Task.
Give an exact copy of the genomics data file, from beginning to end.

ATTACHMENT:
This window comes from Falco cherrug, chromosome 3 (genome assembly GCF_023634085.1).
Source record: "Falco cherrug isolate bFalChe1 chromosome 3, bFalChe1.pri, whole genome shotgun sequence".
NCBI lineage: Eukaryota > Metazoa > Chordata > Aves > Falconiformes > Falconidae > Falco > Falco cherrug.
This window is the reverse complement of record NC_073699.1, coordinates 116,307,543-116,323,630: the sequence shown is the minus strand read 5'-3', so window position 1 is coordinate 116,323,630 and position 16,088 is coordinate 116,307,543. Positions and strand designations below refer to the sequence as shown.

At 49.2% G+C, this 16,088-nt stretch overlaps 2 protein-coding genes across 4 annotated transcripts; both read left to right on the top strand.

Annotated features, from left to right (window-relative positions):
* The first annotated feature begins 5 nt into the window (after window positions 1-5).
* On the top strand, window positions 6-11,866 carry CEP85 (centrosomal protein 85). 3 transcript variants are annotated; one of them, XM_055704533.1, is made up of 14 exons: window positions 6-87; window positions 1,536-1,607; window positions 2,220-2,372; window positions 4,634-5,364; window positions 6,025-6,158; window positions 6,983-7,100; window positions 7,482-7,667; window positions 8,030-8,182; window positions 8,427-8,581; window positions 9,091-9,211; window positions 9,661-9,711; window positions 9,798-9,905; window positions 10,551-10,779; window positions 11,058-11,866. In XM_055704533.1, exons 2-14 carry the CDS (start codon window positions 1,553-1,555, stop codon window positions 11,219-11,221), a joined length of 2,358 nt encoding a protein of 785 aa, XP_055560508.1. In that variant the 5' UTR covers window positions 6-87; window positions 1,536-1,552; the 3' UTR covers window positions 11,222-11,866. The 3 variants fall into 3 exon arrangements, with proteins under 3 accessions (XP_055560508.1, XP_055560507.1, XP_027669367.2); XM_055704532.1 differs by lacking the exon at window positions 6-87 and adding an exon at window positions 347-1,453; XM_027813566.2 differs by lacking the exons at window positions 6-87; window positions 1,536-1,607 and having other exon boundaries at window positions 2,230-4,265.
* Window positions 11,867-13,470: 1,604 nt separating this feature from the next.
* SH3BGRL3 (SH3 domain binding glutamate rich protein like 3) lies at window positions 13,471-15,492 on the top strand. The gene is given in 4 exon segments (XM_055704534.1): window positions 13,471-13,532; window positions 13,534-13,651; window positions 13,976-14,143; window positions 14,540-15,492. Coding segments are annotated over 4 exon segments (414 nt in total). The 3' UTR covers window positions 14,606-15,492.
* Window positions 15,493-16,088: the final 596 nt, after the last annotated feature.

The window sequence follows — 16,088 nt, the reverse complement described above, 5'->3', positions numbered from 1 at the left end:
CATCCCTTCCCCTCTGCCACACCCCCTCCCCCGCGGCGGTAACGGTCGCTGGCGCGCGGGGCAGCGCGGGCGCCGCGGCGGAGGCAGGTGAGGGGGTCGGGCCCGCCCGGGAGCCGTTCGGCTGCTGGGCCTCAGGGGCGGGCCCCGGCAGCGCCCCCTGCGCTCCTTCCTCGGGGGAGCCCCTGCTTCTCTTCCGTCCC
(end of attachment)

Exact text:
This window comes from Falco cherrug, chromosome 3 (genome assembly GCF_023634085.1).
Source record: "Falco cherrug isolate bFalChe1 chromosome 3, bFalChe1.pri, whole genome shotgun sequence".
NCBI lineage: Eukaryota > Metazoa > Chordata > Aves > Falconiformes > Falconidae > Falco > Falco cherrug.
This window is the reverse complement of record NC_073699.1, coordinates 116,307,543-116,323,630: the sequence shown is the minus strand read 5'-3', so window position 1 is coordinate 116,323,630 and position 16,088 is coordinate 116,307,543. Positions and strand designations below refer to the sequence as shown.

At 49.2% G+C, this 16,088-nt stretch overlaps 2 protein-coding genes across 4 annotated transcripts; both read left to right on the top strand.

Annotated features, from left to right (window-relative positions):
* The first annotated feature begins 5 nt into the window (after window positions 1-5).
* On the top strand, window positions 6-11,866 carry CEP85 (centrosomal protein 85). 3 transcript variants are annotated; one of them, XM_055704533.1, is made up of 14 exons: window positions 6-87; window positions 1,536-1,607; window positions 2,220-2,372; window positions 4,634-5,364; window positions 6,025-6,158; window positions 6,983-7,100; window positions 7,482-7,667; window positions 8,030-8,182; window positions 8,427-8,581; window positions 9,091-9,211; window positions 9,661-9,711; window positions 9,798-9,905; window positions 10,551-10,779; window positions 11,058-11,866. In XM_055704533.1, exons 2-14 carry the CDS (start codon window positions 1,553-1,555, stop codon window positions 11,219-11,221), a joined length of 2,358 nt encoding a protein of 785 aa, XP_055560508.1. In that variant the 5' UTR covers window positions 6-87; window positions 1,536-1,552; the 3' UTR covers window positions 11,222-11,866. The 3 variants fall into 3 exon arrangements, with proteins under 3 accessions (XP_055560508.1, XP_055560507.1, XP_027669367.2); XM_055704532.1 differs by lacking the exon at window positions 6-87 and adding an exon at window positions 347-1,453; XM_027813566.2 differs by lacking the exons at window positions 6-87; window positions 1,536-1,607 and having other exon boundaries at window positions 2,230-4,265.
* Window positions 11,867-13,470: 1,604 nt separating this feature from the next.
* SH3BGRL3 (SH3 domain binding glutamate rich protein like 3) lies at window positions 13,471-15,492 on the top strand. The gene is given in 4 exon segments (XM_055704534.1): window positions 13,471-13,532; window positions 13,534-13,651; window positions 13,976-14,143; window positions 14,540-15,492. Coding segments are annotated over 4 exon segments (414 nt in total). The 3' UTR covers window positions 14,606-15,492.
* Window positions 15,493-16,088: the final 596 nt, after the last annotated feature.

The window sequence follows — 16,088 nt, the reverse complement described above, 5'->3', positions numbered from 1 at the left end:
CATCCCTTCCCCTCTGCCACACCCCCTCCCCCGCGGCGGTAACGGTCGCTGGCGCGCGGGGCAGCGCGGGCGCCGCGGCGGAGGCAGGTGAGGGGGTCGGGCCCGCCCGGGAGCCGTTCGGCTGCTGGGCCTCAGGGGCGGGCCCCGGCAGCGCCCCCTGCGCTCCTTCCTCGGGGGAGCCCCTGCTTCTCTTCCGTCCC